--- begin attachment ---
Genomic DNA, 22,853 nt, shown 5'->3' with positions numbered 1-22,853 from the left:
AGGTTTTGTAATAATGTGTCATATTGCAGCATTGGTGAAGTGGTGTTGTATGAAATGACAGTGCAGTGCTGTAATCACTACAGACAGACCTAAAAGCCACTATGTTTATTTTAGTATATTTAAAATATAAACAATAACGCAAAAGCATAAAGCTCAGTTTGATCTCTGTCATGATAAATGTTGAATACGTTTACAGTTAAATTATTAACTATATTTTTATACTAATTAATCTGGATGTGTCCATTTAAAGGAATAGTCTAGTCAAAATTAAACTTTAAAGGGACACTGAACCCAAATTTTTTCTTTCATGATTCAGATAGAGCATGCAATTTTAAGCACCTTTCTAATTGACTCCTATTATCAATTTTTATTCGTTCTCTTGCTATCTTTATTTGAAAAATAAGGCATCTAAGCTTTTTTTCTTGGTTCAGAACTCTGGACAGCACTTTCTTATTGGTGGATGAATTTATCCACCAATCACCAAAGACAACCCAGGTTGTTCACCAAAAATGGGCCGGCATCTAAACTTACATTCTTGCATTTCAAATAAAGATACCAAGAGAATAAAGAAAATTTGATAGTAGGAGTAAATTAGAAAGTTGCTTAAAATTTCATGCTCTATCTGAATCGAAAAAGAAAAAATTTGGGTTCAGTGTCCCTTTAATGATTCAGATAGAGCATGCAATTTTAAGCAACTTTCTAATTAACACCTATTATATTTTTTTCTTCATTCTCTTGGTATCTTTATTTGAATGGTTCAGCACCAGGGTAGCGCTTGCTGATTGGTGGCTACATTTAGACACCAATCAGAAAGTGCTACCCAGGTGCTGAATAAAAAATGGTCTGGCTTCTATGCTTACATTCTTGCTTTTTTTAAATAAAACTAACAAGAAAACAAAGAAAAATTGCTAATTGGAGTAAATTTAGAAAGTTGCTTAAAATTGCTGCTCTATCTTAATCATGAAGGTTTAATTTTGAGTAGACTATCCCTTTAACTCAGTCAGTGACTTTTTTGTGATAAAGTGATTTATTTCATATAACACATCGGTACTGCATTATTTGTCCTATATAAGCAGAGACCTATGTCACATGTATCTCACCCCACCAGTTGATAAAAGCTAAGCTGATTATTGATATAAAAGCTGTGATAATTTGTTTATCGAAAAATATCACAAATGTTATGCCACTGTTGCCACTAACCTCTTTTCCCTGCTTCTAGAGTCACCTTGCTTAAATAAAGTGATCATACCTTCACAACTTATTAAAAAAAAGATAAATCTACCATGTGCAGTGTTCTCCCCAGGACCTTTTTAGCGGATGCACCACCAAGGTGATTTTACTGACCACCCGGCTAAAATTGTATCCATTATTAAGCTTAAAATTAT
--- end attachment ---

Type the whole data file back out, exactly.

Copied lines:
Genomic DNA, 22,853 nt, shown 5'->3' with positions numbered 1-22,853 from the left:
AGGTTTTGTAATAATGTGTCATATTGCAGCATTGGTGAAGTGGTGTTGTATGAAATGACAGTGCAGTGCTGTAATCACTACAGACAGACCTAAAAGCCACTATGTTTATTTTAGTATATTTAAAATATAAACAATAACGCAAAAGCATAAAGCTCAGTTTGATCTCTGTCATGATAAATGTTGAATACGTTTACAGTTAAATTATTAACTATATTTTTATACTAATTAATCTGGATGTGTCCATTTAAAGGAATAGTCTAGTCAAAATTAAACTTTAAAGGGACACTGAACCCAAATTTTTTCTTTCATGATTCAGATAGAGCATGCAATTTTAAGCACCTTTCTAATTGACTCCTATTATCAATTTTTATTCGTTCTCTTGCTATCTTTATTTGAAAAATAAGGCATCTAAGCTTTTTTTCTTGGTTCAGAACTCTGGACAGCACTTTCTTATTGGTGGATGAATTTATCCACCAATCACCAAAGACAACCCAGGTTGTTCACCAAAAATGGGCCGGCATCTAAACTTACATTCTTGCATTTCAAATAAAGATACCAAGAGAATAAAGAAAATTTGATAGTAGGAGTAAATTAGAAAGTTGCTTAAAATTTCATGCTCTATCTGAATCGAAAAAGAAAAAATTTGGGTTCAGTGTCCCTTTAATGATTCAGATAGAGCATGCAATTTTAAGCAACTTTCTAATTAACACCTATTATATTTTTTTCTTCATTCTCTTGGTATCTTTATTTGAATGGTTCAGCACCAGGGTAGCGCTTGCTGATTGGTGGCTACATTTAGACACCAATCAGAAAGTGCTACCCAGGTGCTGAATAAAAAATGGTCTGGCTTCTATGCTTACATTCTTGCTTTTTTTAAATAAAACTAACAAGAAAACAAAGAAAAATTGCTAATTGGAGTAAATTTAGAAAGTTGCTTAAAATTGCTGCTCTATCTTAATCATGAAGGTTTAATTTTGAGTAGACTATCCCTTTAACTCAGTCAGTGACTTTTTTGTGATAAAGTGATTTATTTCATATAACACATCGGTACTGCATTATTTGTCCTATATAAGCAGAGACCTATGTCACATGTATCTCACCCCACCAGTTGATAAAAGCTAAGCTGATTATTGATATAAAAGCTGTGATAATTTGTTTATCGAAAAATATCACAAATGTTATGCCACTGTTGCCACTAACCTCTTTTCCCTGCTTCTAGAGTCACCTTGCTTAAATAAAGTGATCATACCTTCACAACTTATTAAAAAAAAGATAAATCTACCATGTGCAGTGTTCTCCCCAGGACCTTTTTAGCGGATGCACCACCAAGGTGATTTTACTGACCACCCGGCTAAAATTGTATCCATTATTAAGCTTAAAATTAT